Most Indians Feel They Are Better Off Now Than 50 Years Ago, Many in U.S. Don’t: Report
While most people in Vietnam and India say they are better off than the previous generation, countries such as the U.S. and France are split on the issue, the Pew report showed.
Almost 70 per cent Indians feel they are better off now than 50 years ago, according to a recent survey. Most citizens of 15 countries said they were doing better off than the previous generation, while a sizable percentage of residents in 23 countries, including the United States, said they were worse off, the Pew Research Center report showed.
Over 40 per cent citizens of the United States said they were worse off than the previous generation, along with those from Senegal (45%), Nigeria (54%), Kenya (53%), Ghana (47%), Brazil (49%), France (46%), Hungary (39%), Lebanon (54%) and Peru (46%).
The non-profit think tank based out of Washington D.C. asked nearly 43,000 people in 38 countries whether they felt they are doing better than the previous generation.
In Venezuela, 72 per cent people said they were worse off, closely followed by Mexico, Jordan and Argentina. Venezuela has been undergoing political unrest and economic turbulence in recent years.
As many as 88 per cent people in Vietnam said they felt better off, followed by India (69%), South Korea (68%), Japan (65%), Germany (65%), Turkey (65%), the Netherlands (64%), Sweden (64%), Poland (62%) and Spain (60%).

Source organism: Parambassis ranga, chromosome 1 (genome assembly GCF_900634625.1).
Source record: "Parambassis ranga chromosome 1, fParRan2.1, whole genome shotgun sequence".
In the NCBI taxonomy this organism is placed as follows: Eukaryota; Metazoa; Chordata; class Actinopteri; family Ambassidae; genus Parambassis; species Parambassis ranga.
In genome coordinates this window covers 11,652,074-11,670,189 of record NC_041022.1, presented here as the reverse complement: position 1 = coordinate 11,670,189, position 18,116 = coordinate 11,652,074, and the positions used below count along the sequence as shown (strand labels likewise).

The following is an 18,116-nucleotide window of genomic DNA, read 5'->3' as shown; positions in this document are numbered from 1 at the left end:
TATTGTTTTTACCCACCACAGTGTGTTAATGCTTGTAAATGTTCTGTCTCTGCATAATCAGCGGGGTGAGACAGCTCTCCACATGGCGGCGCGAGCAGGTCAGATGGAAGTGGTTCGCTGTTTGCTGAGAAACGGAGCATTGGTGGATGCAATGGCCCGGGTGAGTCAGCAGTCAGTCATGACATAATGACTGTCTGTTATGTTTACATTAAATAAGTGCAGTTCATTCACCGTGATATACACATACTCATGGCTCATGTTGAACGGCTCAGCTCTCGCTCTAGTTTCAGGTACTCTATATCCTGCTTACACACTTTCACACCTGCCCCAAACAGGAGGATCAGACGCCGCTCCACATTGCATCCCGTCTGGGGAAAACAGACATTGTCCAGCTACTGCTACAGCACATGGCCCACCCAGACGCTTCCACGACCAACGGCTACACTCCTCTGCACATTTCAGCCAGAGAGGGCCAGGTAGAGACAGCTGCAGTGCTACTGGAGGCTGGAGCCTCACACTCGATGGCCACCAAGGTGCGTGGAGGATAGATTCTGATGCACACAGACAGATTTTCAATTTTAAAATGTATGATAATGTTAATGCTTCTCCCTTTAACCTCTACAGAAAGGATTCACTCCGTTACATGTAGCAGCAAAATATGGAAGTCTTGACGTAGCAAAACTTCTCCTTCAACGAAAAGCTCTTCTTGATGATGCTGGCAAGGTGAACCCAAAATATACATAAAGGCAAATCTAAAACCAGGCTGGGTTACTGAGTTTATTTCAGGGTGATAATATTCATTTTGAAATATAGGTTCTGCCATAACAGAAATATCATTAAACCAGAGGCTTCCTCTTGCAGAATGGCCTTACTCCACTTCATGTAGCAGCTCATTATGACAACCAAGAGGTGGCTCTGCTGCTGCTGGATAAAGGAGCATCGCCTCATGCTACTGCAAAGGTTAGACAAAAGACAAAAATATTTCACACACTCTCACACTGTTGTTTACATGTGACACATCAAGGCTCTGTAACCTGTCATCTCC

According to the analysis, how people are viewing the current economy of their country is a strong indicator of their response. “Some of the most positive assessments of progress over the past 50 years are found in Vietnam, India and South Korea,” the report found. “All societies that have seen dramatic economic transformations since the late 1960s, not to mention the end of armed conflict in the case of Vietnam. A majority in Turkey also share a sense of progress over the past five decades.”
The researchers observed different trends in Europe — Germans who support the Alternative for Germany party are 28 percentage points more likely to say that life is worse for people like them than those who have an unfavorable view of the anti-immigrant party. In Europe, populists tend to view the past more favorably than people who disapprove of some of the right-wing parties.
In the United States, according to a report released by the Urban Institute in June, the American middle class makes up just 26 per cent of incomes in 2014, down from 46 per cent in 1979, adjusted for inflation.The Urban Institute is a nonprofit and nonpartisan policy group. The report said upper middle class controlled 63 per cent of all income in 2014 as opposed to 30 per cent in 1979. Middle-income households in the United States are 120.8 million of the population, about as much as upper middle-class and lower-income Americans combined.